The Kimberly process: behind the veneer of transparency and ethics in diamond trade

NEWS.- After attending Angola’s certification scheme annual plenary in Luanda, Amnesty International declared that “Diamond companies must stop using the Kimberley Process to claim that their diamonds are free from human rights abuses and conflict” and revealed the reality behind diamond trading.


Inception of the process

The Kimberly Process was launched in 2000 in order to address the trade issue in ‘conflict diamonds' and to “ensure that diamond purchases were not financing violence by rebel movements and their allies seeking to undermine legitimate governments.” The United Nations General Assembly adopted a resolution to foster the creation of an international certification scheme for rough diamonds, known as Kimberley Process Certification Scheme (KPCS). This commitment imposes many legal obligations on participating states such as shipping certified ‘conflict-free' diamonds, which means controlling exports and imports at the border, as well as meeting the ‘minimum requirements' by implementing national legislations and effective institutions. This global agreement between governments, the international diamond industry and civil society organizations has, since then, constituted a milestone in the effort to assess the transparency and responsibility of natural resources trading. However, those “conflict-free” diamonds have not be freed from criticisms.

A certification cover

Already in 2014, the Guardian highlighted the flaws around the Kimberly process explaining that “while attitudes towards how gems are sourced have shifted, in practice little has changed in the jewellery industry.” The newspaper insisted that the certification focus is too restrictive because it only focuses on mining and distribution of conflict diamonds. This kind of certification does not take into account issues of worker exploitation – the health and safety of working conditions, the use of child labour and fair pay – as well as issues of traceability where consumers cannot identify the exact origin of the final product.  Moreover, the NGO Global Witness denounced the army’s control over the Marange diamond fields in Zimbabwe which had supposedly killed about 200 miners in the process during 2008. Thus, the withdrawal of several partner organizations like Global Witness weakened the credibility of the process by creating a “system propped up by the very people that profit from the industry maintaining its status quo.”

Resurgence of “blood diamonds” in Central African Republic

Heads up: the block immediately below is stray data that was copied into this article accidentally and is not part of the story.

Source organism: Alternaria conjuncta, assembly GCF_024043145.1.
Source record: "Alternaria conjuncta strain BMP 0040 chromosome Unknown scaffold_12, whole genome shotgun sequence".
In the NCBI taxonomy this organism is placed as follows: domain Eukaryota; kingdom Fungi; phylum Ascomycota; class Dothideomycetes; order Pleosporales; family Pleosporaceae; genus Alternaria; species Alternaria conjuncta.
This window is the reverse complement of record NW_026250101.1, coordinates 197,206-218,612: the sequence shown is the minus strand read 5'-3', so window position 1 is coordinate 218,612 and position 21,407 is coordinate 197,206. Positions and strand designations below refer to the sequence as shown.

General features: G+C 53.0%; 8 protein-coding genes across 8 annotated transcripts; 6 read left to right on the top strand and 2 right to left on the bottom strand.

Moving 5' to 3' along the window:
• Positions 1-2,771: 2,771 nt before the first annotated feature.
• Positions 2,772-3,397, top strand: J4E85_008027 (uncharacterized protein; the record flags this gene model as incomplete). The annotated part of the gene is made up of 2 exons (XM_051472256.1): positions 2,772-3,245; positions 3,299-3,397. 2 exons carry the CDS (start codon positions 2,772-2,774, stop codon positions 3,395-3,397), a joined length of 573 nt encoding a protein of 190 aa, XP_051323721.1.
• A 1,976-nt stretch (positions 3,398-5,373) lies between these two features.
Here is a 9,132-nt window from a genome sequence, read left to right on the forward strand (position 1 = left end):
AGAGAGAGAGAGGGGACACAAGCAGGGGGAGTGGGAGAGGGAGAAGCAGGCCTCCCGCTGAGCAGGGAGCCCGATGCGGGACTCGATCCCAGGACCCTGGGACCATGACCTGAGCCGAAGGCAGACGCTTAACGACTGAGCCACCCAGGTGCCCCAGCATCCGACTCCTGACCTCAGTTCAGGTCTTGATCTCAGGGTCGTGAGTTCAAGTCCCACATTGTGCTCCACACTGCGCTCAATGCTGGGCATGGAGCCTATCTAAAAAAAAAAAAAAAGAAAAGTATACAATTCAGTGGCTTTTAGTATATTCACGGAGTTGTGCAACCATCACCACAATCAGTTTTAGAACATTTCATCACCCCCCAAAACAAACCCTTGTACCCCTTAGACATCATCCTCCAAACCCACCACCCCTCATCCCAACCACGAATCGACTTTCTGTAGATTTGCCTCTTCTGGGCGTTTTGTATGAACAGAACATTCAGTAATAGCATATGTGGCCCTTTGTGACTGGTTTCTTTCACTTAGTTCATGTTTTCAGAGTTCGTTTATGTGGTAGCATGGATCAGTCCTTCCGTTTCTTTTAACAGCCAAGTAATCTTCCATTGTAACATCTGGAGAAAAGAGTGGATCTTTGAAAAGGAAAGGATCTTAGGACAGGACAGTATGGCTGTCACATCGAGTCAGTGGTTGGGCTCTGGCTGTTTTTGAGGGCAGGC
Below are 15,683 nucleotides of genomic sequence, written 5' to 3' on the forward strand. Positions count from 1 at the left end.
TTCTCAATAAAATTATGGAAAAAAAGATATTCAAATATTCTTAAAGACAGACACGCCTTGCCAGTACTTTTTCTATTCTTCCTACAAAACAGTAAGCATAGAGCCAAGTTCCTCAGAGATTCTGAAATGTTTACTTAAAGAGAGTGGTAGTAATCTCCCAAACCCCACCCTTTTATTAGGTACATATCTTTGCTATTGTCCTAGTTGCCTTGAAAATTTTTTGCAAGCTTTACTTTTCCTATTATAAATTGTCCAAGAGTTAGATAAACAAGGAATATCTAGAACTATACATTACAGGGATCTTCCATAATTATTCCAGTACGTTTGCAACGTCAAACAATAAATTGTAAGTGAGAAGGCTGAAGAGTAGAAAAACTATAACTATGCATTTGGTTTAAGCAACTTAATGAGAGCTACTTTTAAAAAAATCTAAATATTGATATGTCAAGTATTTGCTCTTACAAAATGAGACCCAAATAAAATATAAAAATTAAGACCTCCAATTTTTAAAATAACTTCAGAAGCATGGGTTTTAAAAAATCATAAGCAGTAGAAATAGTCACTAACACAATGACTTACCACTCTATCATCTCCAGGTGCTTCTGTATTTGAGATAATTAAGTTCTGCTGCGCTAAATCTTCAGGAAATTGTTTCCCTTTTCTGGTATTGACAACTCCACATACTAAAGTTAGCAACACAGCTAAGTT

Leaning on these overwhelming facts, Amnesty International scrutinized mining activities which occurred during the unrest in the Central African Republic (CAR) those past years. In their report Chains of Abuse: The global diamond supply chain and the case of the Central African Republic released in September 2015, Amnesty unveiled how “CAR biggest traders have purchased diamonds worth several million dollars without adequately investigating whether they financed armed groups responsible for summary executions, rape, enforced disappearances and widespread looting“. This report is based on interviews with miners and traders and it sheds light on the practices of armed groups - the Christian or animist anti-balaka and predominantly Muslim Séléka – who have benefited “from the diamond trade by controlling mine sites and “taxing” or extorting “protection” money from miners and traders.”
“If companies have bought blood diamonds, they must not be allowed to profit from them,” said Lucy Graham, Legal Adviser in Amnesty International’s Business and Human Rights Team.

She added: “The government should confiscate any blood diamonds, sell them and use the money for the public benefit. The people of CAR have a right to profit from their own natural resources. As the country seeks to rebuild, it needs its diamonds to be a blessing, not a curse.” Indeed, this declaration now targets Sodiam, the biggest buyer of diamonds during the conflict, which is accused of purchasing diamonds that have financed the anti-balaka, and now has to prove the due diligence process along the supply chain.

A shared responsibility among trading states

Amnesty also alerts on negligence coming from the other side of the supply chain. The report also points out countries like Belgium and the United Arab Emirates who should be more concerned in monitoring and carrying due diligence in the light of human rights abuses, smuggling and tax dodging throughout the diamond supply chain. The report finally puts pressure on the United Arab Emirates, one of the world’s biggest diamond trading centers and the next Chair at the Kimberley Process on 1 January 2016, to actively change its trading patterns at the Dubai's Tax Free Zone by ensuring decent revenues for developing countries.

Céline Krebs
Project coordinator


Website of the Kimberly process. About the Kimberly Process. Checked on 19 November 2015.
Amnesty International. CAR: Companies must not profit from blood diamonds.  Published on 30 September.

Amnesty International. Time for diamond companies to stop hiding behind Kimberley Process. Published on 16 November 2015.

D. Rhode. The Kimberley Process is a 'perfect cover story' for blood diamonds. The Guardian. Published on 24 March 2014.